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maternal alcohol use, age at motherhood, risky drinking, Young Mothers, alcohol limits, Physician Advice

Younger Mothers Are More Likely to Engage in Risky Drinking During and After Pregnancy

People tend to adjust behaviors across their lifespans as they adopt new roles – such as marriage or parenting – that are incompatible with prior behaviors. The transition to parenthood appears to be particularly relevant for women, leading to a reduction in alcohol consumption. This study of maternal alcohol use is the first to focus on age at transition to motherhood as a predictor of trajectories of risky drinking during a 17-year span.

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cancer immunotherapy, cervical cancer, dohun pyeon, head-and-neck cancer, HPV cancer, hpv-, human papilloma virus, immune system cancer, university of colorado cancer center

On the Other Hand, the Immune System Can Also CAUSE Cancer

University of Colorado Cancer Center paper describes how immune response designed to scramble HPV DNA can scramble human DNA as well, sometimes in ways that cause cancer.

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Discovery Fuels Hope for Rett Syndrome Treatment

Vanderbilt University researchers have relieved symptoms of Rett syndrome in a mouse model with a small molecule that works like the dimmer switch in an electrical circuit.

Medicine

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Endocrine Society, Journal of Clinical Endocrinology & Metabolism, Breast Cancer, Menopausal Symptoms

New Recommendations for Managing Menopausal Symptoms in Breast Cancer Survivors

A large proportion of the world’s estimated 9.3 million breast cancer survivors experience menopausal symptoms or clinical manifestations of estrogen deficiency. A comprehensive review published in the Endocrine Society’s Journal of Clinical Endocrinology & Metabolism focuses on current and future approaches to management of menopausal symptoms after breast cancer.

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Retention of One Normal Version of BRCA Gene in Breast and Ovarian Cancers Influences Patient Survival, According to Penn-Led Study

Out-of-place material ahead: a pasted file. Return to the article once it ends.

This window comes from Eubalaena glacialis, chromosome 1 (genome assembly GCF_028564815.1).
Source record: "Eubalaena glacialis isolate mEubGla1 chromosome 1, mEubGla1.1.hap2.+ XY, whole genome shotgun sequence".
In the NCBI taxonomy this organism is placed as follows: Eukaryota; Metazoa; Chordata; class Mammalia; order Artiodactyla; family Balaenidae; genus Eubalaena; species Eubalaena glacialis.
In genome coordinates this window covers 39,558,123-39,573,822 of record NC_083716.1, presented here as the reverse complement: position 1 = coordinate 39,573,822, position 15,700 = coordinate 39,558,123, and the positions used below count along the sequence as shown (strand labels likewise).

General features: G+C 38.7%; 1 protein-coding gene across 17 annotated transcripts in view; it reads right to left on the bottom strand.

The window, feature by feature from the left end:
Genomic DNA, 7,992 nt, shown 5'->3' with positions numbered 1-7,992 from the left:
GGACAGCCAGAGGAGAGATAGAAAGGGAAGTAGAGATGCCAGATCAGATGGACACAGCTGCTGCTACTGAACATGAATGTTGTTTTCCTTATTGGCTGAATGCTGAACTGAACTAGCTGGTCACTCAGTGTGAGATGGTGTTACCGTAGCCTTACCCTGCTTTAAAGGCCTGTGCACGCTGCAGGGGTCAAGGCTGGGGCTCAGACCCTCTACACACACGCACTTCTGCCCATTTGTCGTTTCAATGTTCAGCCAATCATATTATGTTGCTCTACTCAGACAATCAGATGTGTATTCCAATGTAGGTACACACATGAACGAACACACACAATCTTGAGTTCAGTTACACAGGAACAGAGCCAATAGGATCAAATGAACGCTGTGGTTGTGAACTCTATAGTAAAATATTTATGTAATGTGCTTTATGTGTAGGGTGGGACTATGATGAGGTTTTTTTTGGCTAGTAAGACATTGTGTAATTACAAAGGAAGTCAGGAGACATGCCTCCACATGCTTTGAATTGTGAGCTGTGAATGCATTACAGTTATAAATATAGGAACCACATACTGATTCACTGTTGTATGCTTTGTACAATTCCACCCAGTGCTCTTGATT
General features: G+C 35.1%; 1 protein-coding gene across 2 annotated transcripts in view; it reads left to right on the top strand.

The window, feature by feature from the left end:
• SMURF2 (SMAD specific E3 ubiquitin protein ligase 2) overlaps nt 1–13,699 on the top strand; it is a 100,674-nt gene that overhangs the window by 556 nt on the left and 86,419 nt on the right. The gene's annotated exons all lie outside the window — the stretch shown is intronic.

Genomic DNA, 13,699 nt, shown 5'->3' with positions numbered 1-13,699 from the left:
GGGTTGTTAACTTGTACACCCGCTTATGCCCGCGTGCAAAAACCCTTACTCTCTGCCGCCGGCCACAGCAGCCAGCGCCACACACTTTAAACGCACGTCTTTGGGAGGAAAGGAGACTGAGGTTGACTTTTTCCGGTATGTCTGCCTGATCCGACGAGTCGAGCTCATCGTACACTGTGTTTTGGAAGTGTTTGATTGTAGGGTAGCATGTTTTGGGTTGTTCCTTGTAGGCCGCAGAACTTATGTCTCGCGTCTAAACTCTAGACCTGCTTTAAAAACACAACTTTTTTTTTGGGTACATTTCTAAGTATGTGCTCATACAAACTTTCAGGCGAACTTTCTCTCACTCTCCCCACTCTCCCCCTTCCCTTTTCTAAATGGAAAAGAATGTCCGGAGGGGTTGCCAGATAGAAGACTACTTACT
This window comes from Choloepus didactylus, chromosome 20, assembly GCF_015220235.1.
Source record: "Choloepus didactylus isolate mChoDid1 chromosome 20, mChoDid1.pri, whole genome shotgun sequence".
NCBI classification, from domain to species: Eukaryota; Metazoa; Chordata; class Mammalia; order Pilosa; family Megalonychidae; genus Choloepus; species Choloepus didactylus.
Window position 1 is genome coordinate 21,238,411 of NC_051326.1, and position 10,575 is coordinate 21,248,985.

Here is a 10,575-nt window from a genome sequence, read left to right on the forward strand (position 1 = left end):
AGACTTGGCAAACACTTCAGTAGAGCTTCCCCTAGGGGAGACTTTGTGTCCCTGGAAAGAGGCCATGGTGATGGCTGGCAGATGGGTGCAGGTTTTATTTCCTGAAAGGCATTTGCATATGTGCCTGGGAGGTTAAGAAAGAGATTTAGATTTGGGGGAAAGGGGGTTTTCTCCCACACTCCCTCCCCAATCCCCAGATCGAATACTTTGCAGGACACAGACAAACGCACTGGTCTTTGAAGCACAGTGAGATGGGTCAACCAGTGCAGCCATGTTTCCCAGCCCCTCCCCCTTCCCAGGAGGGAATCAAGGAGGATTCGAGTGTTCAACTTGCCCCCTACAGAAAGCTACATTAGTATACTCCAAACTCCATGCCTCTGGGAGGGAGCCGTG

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Researchers found a relationship between the genetics of tumors with germline BRCA1/2 mutations and whether the tumor retains the normal copy of the BRCA1/2 gene, and risk for primary resistance to a common chemotherapy that works by destroying cancer cells’ DNA.

Medicine

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Esophageal Cancer, The Annals of Thoracic Surgery, K. Robert Shen, MD, Mayo Clinic, Female patients, Chemoradiation, Society of Thoracic Surgeons

Largest Study of Its Kind Reveals Women Have Superior Response to Esophageal Cancer Treatment

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Female patients with locally advanced esophageal cancer that is treated with chemotherapy and radiation therapy before surgery are more likely to have a favorable response to the treatment than male patients are, and women are less likely to experience cancer recurrence.

Medicine

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ROP, Retinopathy Of Prematurity, Vision, Premature Babies, Infants, Premature Infant Care, Women And Infants

ROP Screenings Help Save Vision in Premature Infants

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A screening program conducted by University of Alabama at Birmingham Callahan Eye Hospital ophthalmologists is helping cut negative outcomes from ROP in infants by half.

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Licorice Is a Hot Trend in Hot Flashes, but Could Interact with Medications

Licorice roots have a diverse and flavorful history, having been used in ancient Egyptian times as a tea and in traditional Chinese medicines, all the way to today as a flavoring agent and as an ingredient in some licorice candies. Some women now take licorice extracts as supplements to treat hot flashes and other menopausal symptoms. But scientists caution that the substance could pose a health risk by interacting with medications.

Medicine

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Organic Chemistry, human milk, Oligosaccharides, Antimicrobial Agent, Antimicrobial Drug Resistance, Strep B, ESKAPE pathogens

Sugars in Human Mother’s Milk Are New Class of Antibacterial Agents

A new study has found that sugars in mother's' milk do not just provide nutrition for babies but also help protect them from bacterial infections, making them a new class of antimicrobial agent.

Medicine

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Breast Cancer, Ovarian Cancer, Hereditary, Gene Mutation, Genetic Test, Genetic Test Breast Cancer, genetic test ovarian cancer

Few Women with History of Breast Cancer and Ovarian Cancer Take a Recommended Genetic Test

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More than 80 percent of women living with a history of breast or ovarian cancer at high-risk of having a gene mutation have never taken the test that can detect it.







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